Hard to Get Excited About Speech
The first clue that the State of the Union speech has lost some oomph was the media's persistence in referring to it as the SOTUS.
I, at least, found it difficult to get very excited about a SOTUS. Of course, the president of the United States has been known as POTUS for quite a while. I guess that makes the whole thing the POTUSSOTUS. (Pronounced po-TUSS-o-tus.)
Our current POTUS didn't exactly light it up Tuesday, but he gave a well-delivered speech that was as well-written as anything can be that carefully proposes nothing specific.
Oh, he acknowledged that we have some problems. There's this deficit thing; we'll fix that by ending oil company subsidies, taxing rich people more, and freezing discretionary spending for five years at our current unaffordable levels. We'll also "out-innovate, out-educate and outbuild" our global competition.
How are we going to do that? With creativity, imagination and biofuels. Oh. Those are great ideas in general terms (maybe not so much biofuels). They just require spending - or, as POTUS put it-investment.
He said we're having a "Sputnik moment"; we have to respond the way the last generation did to surpass our competition and reassert American prominence. I sure hope not. We've got to do something more practical than spending a decade and limitless money so a couple of guys can walk on the moon.
The president is in a tough spot because the country is in a tough spot. A laundry list of solutions would not have been terribly useful because there are 535 people in Congress who would tear it to ribbons. There was some nationalistic rhetoric about America's greatness that brought the newly commingled audience to its feet, but that was boilerplate. What was he supposed to say?
There was hopeful mention of reorganizing the executive branch and reforming tax codes. Sound familiar? There will be a review of government regulations, and "unnecessary" ones will be eliminated. Necessity is in the eye of the regulator.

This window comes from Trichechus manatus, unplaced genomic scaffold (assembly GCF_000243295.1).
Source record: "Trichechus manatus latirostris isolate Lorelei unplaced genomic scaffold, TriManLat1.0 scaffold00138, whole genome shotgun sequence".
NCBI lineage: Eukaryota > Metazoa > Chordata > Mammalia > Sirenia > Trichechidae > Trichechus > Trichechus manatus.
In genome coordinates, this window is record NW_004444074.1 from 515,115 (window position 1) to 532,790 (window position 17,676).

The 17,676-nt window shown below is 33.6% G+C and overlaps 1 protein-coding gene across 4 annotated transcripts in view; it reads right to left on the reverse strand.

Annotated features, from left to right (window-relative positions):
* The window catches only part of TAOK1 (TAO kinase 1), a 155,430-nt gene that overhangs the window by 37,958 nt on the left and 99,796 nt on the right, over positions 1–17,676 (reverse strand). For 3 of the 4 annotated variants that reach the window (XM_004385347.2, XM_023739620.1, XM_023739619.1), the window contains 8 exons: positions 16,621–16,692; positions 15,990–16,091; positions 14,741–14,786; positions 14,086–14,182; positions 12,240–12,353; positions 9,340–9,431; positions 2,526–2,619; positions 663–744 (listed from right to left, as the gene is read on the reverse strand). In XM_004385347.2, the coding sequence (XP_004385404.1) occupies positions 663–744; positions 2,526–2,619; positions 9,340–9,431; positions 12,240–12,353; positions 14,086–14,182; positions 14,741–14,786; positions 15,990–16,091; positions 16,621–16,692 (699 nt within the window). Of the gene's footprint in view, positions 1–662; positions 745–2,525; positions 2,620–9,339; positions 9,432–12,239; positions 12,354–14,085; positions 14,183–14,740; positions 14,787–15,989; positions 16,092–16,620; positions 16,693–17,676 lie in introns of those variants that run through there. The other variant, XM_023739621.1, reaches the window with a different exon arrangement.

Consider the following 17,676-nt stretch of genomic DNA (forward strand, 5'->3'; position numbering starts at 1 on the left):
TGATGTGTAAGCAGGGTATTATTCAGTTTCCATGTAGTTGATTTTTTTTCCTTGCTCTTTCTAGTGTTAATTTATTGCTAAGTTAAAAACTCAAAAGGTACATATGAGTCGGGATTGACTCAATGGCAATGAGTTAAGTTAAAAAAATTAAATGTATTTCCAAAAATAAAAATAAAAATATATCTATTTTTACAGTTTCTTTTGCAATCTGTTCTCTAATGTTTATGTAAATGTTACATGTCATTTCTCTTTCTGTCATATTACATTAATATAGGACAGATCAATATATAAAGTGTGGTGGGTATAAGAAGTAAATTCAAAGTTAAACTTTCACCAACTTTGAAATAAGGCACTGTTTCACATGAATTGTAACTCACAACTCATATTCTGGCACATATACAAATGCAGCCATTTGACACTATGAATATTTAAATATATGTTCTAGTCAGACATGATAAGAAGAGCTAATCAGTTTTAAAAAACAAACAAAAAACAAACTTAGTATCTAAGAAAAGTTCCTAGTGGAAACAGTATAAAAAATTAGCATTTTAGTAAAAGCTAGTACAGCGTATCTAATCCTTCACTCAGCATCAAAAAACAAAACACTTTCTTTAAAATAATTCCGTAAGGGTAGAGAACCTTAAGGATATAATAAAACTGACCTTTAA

The talking heads are saying that the president has moved toward the political center. Well, sort of. After seeing more of his desires turned into legislation over the last two years than he could have possibly dreamed of, he is now running for re-election. All presidents do that.
If there were an election today, he would win. But the speech will wear off. If he can't get together with Republicans, as well as his own party, to take the desperately serious measures we need so badly, he will not be re-elected.
Speaking of Republicans, Paul Ryan was not much more forthcoming in his SOTUS response than was the president. Both the Republicans and the president promised to make specific proposals in their respective budgets.
All well and good, but neither side addressed in any meaningful way the unbearable burden that is our entitlement programs.
A recent poll indicated that 80 percent of Americans don't want any changes made to Social Security. Somebody - and that would be the president - needs to speak the truth. If we're going to ramp up education, perhaps we should treat the entire population, and Congress in particular, to some lessons in arithmetic.
Things may get very interesting when those budgets appear on the eve of the country hitting its debt ceiling. How committed are all those new Republicans, and how intransigent is Harry Reid? Why couldn't the Republicans have nominated a competent candidate in Nevada?
I wouldn't want to be accused of simply being a naysayer to whatever comes out of the capital. I have an idea of my own to reduce the deficit without raising taxes or cutting programs. The president should take a page from our great sports franchises.
How can he present the SOTUS and also address our fiscal problems? Simple - find a sponsor for the speech. It's at least as marketable as a stadium. I'd even like to suggest one that would attract the young audience presidents are always looking for. Be prepared in 2012 for the McSOTUS.
Fred Wolferman lives in Southern Pines. Contact him by e-mail at firstname.lastname@example.org.
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